Legendary former Daily News columnist Pete Dexter has a new book out. His legacy will surely precede his upcoming visit to Philly.
He wrote a screen adaptation of Trout for Showtime, which got Hollywood's attention, and then penned scripts for Rush, a drug addict love story, and the classic film noir Mulholland Falls. His novels since Trout have received mixed reviews.
The now-out-of-print Brotherly Love was set right here in Philadelphia. The still-in-print Deadwood is the not-so-hidden classic in his backlist, a kickass funny and mercilessly profane novel, which Dexter will gladly tell you was stolen from him by HBO. But the Dexter we know best here in Philly is getting his first real public exposure with Paper Trails. And in Seattle he proved just as hilarious at riffing as he was at reading.
During a Q&A session, a woman asked how many times he'd been married.
"Twice," he answered, clearly disappointing her, "but I'll tell you a story about how I knew the first one was over."
And with that Pete Dexter began talking about the time he wrestled a bear.
See, Dexter was writing about a man who wrestled bears. This man thought that in order to write about it, he ought to do it. So Dexter, after suffering under the bear for a while ("You can't believe how strong a bear is," he said), sort of fell in love with the animal and its handlers, and brought them all home.
His wife was asleep. But in what his brother might call a "flight of whimsy," he ushered the bear into his wife's bedroom. Then he left the room and closed the door.
"She came out a few minutes later," he said, "and she was just silent. And I thought, 'You know, that's about as good as I get in a relationship, putting a bear in the bedroom, and if she doesn't enjoy this, I'm not sure this is going to work.'"
Last he heard, his first wife had married a guy who holds up "SLOW" signs at construction sites. "I understand she's very happy," said Dexter. "So it all worked out."
Afterward, as the crowd departed, a woman brought him a windup flashlight she'd just bought elsewhere in the store. "You deserve a present," she said, demonstrating how the flashlight works by winding it furiously.
Another man, in the course of getting his book signed, told Dexter he used to live in Philadelphia. "I saw you in Dirty Frank's," he said, "after the incident, after you stopped drinking. You didn't look very happy. You were just kind of sitting and listening, and you didn't stay very long. I wondered how hard it was for you to get material for your columns then."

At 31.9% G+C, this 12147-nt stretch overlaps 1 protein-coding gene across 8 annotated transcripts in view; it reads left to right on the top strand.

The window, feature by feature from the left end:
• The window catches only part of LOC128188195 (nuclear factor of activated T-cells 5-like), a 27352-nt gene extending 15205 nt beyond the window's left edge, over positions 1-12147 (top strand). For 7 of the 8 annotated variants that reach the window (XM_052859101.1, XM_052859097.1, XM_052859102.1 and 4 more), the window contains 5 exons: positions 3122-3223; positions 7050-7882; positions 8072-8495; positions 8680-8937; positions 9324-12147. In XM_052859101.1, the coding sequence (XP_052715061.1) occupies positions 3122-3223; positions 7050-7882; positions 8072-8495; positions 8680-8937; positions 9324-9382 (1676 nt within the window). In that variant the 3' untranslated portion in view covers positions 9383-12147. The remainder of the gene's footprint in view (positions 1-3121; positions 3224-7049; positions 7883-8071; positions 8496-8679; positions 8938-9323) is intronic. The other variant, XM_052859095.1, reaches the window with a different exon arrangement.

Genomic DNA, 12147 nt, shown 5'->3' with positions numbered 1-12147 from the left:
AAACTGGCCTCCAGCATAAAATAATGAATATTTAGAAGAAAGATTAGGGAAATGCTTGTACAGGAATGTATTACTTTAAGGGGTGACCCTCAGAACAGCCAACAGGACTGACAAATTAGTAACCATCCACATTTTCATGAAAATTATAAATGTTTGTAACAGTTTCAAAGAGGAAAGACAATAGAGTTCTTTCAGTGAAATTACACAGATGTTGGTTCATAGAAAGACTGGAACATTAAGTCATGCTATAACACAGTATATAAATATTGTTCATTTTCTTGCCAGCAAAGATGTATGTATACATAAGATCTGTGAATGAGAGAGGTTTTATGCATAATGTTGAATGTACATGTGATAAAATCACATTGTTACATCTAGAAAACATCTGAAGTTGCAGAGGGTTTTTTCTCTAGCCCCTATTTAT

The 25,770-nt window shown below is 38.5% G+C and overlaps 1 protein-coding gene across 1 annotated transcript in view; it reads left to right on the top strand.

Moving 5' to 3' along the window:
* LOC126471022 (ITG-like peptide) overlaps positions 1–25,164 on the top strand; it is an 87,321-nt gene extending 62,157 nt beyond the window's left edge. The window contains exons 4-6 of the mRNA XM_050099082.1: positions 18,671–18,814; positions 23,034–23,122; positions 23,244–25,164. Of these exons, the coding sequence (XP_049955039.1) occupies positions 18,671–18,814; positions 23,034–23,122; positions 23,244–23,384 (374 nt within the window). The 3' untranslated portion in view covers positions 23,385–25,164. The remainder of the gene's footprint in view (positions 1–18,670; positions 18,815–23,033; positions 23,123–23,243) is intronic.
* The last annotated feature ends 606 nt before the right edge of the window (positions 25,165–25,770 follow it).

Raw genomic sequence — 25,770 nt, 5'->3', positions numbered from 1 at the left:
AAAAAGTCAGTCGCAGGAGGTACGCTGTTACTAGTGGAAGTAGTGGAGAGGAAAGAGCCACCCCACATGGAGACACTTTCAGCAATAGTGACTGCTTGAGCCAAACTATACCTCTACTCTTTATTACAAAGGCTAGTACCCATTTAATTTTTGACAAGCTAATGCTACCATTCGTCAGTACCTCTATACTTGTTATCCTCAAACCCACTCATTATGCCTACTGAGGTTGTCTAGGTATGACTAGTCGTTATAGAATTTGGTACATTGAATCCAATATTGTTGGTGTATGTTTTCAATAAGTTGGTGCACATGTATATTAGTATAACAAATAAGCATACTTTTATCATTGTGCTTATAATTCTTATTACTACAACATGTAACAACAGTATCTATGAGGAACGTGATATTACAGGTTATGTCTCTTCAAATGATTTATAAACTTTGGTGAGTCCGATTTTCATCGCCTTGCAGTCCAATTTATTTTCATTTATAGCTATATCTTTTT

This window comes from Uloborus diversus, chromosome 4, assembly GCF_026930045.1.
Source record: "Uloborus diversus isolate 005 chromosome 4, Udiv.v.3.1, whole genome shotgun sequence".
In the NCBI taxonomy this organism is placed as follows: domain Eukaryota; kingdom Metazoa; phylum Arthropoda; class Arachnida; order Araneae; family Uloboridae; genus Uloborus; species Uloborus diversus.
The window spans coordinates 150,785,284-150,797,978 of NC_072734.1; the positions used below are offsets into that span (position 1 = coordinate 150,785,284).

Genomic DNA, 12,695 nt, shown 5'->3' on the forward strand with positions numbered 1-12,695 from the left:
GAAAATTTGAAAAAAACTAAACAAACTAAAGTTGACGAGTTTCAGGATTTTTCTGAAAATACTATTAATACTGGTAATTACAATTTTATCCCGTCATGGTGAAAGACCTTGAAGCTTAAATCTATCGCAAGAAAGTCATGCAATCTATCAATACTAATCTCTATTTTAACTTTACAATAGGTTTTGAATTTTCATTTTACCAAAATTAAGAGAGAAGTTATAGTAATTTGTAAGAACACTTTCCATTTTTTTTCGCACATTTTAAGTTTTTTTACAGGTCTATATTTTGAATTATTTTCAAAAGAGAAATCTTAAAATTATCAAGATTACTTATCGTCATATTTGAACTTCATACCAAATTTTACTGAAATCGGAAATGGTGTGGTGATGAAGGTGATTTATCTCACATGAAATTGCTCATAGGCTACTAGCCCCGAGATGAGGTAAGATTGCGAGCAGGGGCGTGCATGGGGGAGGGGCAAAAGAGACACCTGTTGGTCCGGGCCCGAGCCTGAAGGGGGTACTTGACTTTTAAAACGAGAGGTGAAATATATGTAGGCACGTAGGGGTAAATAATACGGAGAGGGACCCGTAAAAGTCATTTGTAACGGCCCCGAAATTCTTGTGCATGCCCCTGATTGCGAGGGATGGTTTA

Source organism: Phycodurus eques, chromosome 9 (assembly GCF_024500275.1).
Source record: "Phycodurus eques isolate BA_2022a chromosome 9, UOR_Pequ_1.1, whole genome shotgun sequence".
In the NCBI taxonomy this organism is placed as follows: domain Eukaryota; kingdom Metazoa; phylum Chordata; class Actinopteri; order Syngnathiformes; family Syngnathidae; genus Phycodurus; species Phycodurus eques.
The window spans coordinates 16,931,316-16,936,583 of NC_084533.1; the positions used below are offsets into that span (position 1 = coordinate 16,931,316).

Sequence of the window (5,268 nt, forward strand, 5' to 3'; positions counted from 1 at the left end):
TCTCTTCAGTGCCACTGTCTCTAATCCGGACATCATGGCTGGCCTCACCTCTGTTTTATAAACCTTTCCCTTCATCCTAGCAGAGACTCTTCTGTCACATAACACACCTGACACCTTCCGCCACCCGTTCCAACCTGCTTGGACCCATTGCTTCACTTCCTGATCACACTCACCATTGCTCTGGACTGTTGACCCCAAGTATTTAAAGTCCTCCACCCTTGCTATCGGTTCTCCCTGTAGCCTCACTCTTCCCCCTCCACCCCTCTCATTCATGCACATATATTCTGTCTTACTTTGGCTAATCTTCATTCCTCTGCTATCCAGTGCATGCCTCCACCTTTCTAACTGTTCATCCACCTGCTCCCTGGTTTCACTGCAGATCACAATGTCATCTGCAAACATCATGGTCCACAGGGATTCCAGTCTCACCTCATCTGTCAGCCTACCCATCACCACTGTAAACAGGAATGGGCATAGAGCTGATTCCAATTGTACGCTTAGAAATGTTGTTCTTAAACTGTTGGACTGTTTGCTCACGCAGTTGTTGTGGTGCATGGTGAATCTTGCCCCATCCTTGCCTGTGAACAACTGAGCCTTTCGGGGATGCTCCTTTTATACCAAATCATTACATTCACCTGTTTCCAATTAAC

"Well," says Dexter, "I did miss out on a lot of fun."
|A separate peace: Philadelphians still talk about the night Dexter got whupped, but the author says he's long since moved on.|
"I think Pete Dexter might be the greatest newspaper columnist of all time, anywhere, in any century," says Steve Lopez, a former columnist for The Philadelphia Inquirer who now writes a column for the Los Angeles Times. "He was so damn good that it was really demoralizing to work in the same town as him. I was intimidated by it because I'd read something he'd written, and it would be so good I'd think, 'Why should I bother?'"
And yet Dexter admits he's lucky he ever got the opportunity to write a column. He trashed company cars, charged his editors like a knight with a spear and drank his way through the city. As his friend Dan Geringer wrote in the Daily News last week, he was "always bleeding from his ears, gums, recent scabs."
In the mid-'70s, when Dexter was still a reporter, the Daily News learned that an Episcopalian priest in Eddystone was using his pulpit to form a cult. According to then-managing editor Zack Stalberg, Dexter and investigative reporter Hoag Levins were given several weeks to work on the story. Finally, when the time came to write a draft, Dexter produced his notes, which were written--all of them--on the back of a single envelope.
Against a lot of people's wishes, editor Gil Spencer recognized Dexter's obvious skill as a writer and made him a columnist. History proved it the right call.
On a memorable hotel: "My friend Fred and I walked into the room they gave us, and there was a body lying on one of the beds. The eyes and mouth were open, and there was dried blood on the teeth. We were younger and harder then, and Fred went over to the other bed and lay down. 'I think I'll take this one,' he said."
On a shooting: "When the shots started coming out of the third-story window at Mother Elie's rooming house early Monday night, most of the block figured it was old Curley again, and folks were sorry to hear that he was going to die."